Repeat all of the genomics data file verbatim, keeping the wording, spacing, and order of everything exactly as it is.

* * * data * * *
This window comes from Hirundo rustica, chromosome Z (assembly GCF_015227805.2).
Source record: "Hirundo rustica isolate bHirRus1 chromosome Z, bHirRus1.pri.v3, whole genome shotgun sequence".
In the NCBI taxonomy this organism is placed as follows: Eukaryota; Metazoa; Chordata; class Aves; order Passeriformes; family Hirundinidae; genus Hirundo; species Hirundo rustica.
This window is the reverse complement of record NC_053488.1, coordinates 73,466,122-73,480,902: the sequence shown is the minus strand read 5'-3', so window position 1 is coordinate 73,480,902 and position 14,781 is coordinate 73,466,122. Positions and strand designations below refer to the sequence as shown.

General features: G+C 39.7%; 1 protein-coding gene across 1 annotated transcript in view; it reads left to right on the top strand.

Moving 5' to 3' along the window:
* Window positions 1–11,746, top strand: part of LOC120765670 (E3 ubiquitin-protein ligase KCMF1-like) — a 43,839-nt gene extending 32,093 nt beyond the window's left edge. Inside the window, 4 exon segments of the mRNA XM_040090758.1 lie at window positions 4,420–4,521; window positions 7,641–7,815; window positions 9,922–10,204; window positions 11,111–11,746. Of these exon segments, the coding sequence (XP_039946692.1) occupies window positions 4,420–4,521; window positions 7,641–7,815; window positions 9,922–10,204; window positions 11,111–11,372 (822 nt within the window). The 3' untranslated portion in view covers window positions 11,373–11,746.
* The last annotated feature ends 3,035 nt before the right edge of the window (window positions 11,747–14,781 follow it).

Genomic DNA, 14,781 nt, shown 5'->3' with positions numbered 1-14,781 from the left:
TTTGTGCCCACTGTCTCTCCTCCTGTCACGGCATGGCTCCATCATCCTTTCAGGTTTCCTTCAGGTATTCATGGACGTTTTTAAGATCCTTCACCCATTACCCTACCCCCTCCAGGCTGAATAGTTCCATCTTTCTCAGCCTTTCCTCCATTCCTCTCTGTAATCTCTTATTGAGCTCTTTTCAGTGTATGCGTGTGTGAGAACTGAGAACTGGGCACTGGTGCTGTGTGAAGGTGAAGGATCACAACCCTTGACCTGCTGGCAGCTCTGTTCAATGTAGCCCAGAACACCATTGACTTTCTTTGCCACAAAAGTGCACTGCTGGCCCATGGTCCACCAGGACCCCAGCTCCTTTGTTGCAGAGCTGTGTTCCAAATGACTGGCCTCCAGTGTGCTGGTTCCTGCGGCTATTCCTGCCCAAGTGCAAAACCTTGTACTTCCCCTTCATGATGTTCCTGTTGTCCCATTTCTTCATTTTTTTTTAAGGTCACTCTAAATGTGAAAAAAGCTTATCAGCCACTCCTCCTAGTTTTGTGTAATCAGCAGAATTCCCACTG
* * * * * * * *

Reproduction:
This window comes from Hirundo rustica, chromosome Z (assembly GCF_015227805.2).
Source record: "Hirundo rustica isolate bHirRus1 chromosome Z, bHirRus1.pri.v3, whole genome shotgun sequence".
In the NCBI taxonomy this organism is placed as follows: Eukaryota; Metazoa; Chordata; class Aves; order Passeriformes; family Hirundinidae; genus Hirundo; species Hirundo rustica.
This window is the reverse complement of record NC_053488.1, coordinates 73,466,122-73,480,902: the sequence shown is the minus strand read 5'-3', so window position 1 is coordinate 73,480,902 and position 14,781 is coordinate 73,466,122. Positions and strand designations below refer to the sequence as shown.

General features: G+C 39.7%; 1 protein-coding gene across 1 annotated transcript in view; it reads left to right on the top strand.

Moving 5' to 3' along the window:
* Window positions 1–11,746, top strand: part of LOC120765670 (E3 ubiquitin-protein ligase KCMF1-like) — a 43,839-nt gene extending 32,093 nt beyond the window's left edge. Inside the window, 4 exon segments of the mRNA XM_040090758.1 lie at window positions 4,420–4,521; window positions 7,641–7,815; window positions 9,922–10,204; window positions 11,111–11,746. Of these exon segments, the coding sequence (XP_039946692.1) occupies window positions 4,420–4,521; window positions 7,641–7,815; window positions 9,922–10,204; window positions 11,111–11,372 (822 nt within the window). The 3' untranslated portion in view covers window positions 11,373–11,746.
* The last annotated feature ends 3,035 nt before the right edge of the window (window positions 11,747–14,781 follow it).

Genomic DNA, 14,781 nt, shown 5'->3' with positions numbered 1-14,781 from the left:
TTTGTGCCCACTGTCTCTCCTCCTGTCACGGCATGGCTCCATCATCCTTTCAGGTTTCCTTCAGGTATTCATGGACGTTTTTAAGATCCTTCACCCATTACCCTACCCCCTCCAGGCTGAATAGTTCCATCTTTCTCAGCCTTTCCTCCATTCCTCTCTGTAATCTCTTATTGAGCTCTTTTCAGTGTATGCGTGTGTGAGAACTGAGAACTGGGCACTGGTGCTGTGTGAAGGTGAAGGATCACAACCCTTGACCTGCTGGCAGCTCTGTTCAATGTAGCCCAGAACACCATTGACTTTCTTTGCCACAAAAGTGCACTGCTGGCCCATGGTCCACCAGGACCCCAGCTCCTTTGTTGCAGAGCTGTGTTCCAAATGACTGGCCTCCAGTGTGCTGGTTCCTGCGGCTATTCCTGCCCAAGTGCAAAACCTTGTACTTCCCCTTCATGATGTTCCTGTTGTCCCATTTCTTCATTTTTTTTTAAGGTCACTCTAAATGTGAAAAAAGCTTATCAGCCACTCCTCCTAGTTTTGTGTAATCAGCAGAATTCCCACTG